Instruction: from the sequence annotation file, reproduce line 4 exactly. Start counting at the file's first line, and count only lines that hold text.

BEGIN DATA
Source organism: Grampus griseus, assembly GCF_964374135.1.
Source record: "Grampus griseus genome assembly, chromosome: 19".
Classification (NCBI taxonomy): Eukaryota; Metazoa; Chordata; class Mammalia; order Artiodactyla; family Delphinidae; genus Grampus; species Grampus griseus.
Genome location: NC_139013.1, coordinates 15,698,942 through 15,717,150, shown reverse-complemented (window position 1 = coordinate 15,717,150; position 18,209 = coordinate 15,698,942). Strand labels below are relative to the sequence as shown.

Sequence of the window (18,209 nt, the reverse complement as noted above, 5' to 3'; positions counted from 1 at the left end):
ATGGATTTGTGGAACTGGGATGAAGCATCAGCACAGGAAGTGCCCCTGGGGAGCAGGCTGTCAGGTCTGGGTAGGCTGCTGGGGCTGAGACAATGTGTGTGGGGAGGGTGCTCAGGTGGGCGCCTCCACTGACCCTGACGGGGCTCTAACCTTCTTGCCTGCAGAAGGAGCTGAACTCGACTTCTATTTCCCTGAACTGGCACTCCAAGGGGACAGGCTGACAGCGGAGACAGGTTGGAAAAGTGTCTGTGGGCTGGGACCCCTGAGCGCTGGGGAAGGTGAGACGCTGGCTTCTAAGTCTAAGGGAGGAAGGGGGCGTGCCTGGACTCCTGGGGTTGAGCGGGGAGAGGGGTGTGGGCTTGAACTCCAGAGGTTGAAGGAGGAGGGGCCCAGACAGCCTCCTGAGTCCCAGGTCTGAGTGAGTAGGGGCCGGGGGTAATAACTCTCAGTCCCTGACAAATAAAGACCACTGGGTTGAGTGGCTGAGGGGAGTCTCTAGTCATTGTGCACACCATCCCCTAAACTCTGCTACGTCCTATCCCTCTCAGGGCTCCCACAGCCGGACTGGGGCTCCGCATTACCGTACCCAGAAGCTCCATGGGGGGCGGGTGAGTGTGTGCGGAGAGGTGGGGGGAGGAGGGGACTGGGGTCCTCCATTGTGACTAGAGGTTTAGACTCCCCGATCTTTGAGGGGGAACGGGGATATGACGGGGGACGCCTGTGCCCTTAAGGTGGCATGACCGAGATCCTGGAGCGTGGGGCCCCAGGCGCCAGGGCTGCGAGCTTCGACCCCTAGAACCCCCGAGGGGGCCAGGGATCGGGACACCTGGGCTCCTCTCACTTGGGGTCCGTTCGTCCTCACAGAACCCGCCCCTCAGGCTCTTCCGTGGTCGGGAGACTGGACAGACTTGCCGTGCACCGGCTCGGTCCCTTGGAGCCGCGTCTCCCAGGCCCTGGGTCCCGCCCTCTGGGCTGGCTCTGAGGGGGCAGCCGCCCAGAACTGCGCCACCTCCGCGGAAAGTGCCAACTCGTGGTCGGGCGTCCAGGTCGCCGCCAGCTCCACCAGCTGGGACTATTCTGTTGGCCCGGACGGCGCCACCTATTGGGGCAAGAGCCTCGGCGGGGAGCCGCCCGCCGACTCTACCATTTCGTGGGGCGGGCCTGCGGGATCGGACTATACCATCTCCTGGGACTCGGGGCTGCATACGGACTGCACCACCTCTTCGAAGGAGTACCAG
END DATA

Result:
Genome location: NC_139013.1, coordinates 15,698,942 through 15,717,150, shown reverse-complemented (window position 1 = coordinate 15,717,150; position 18,209 = coordinate 15,698,942). Strand labels below are relative to the sequence as shown.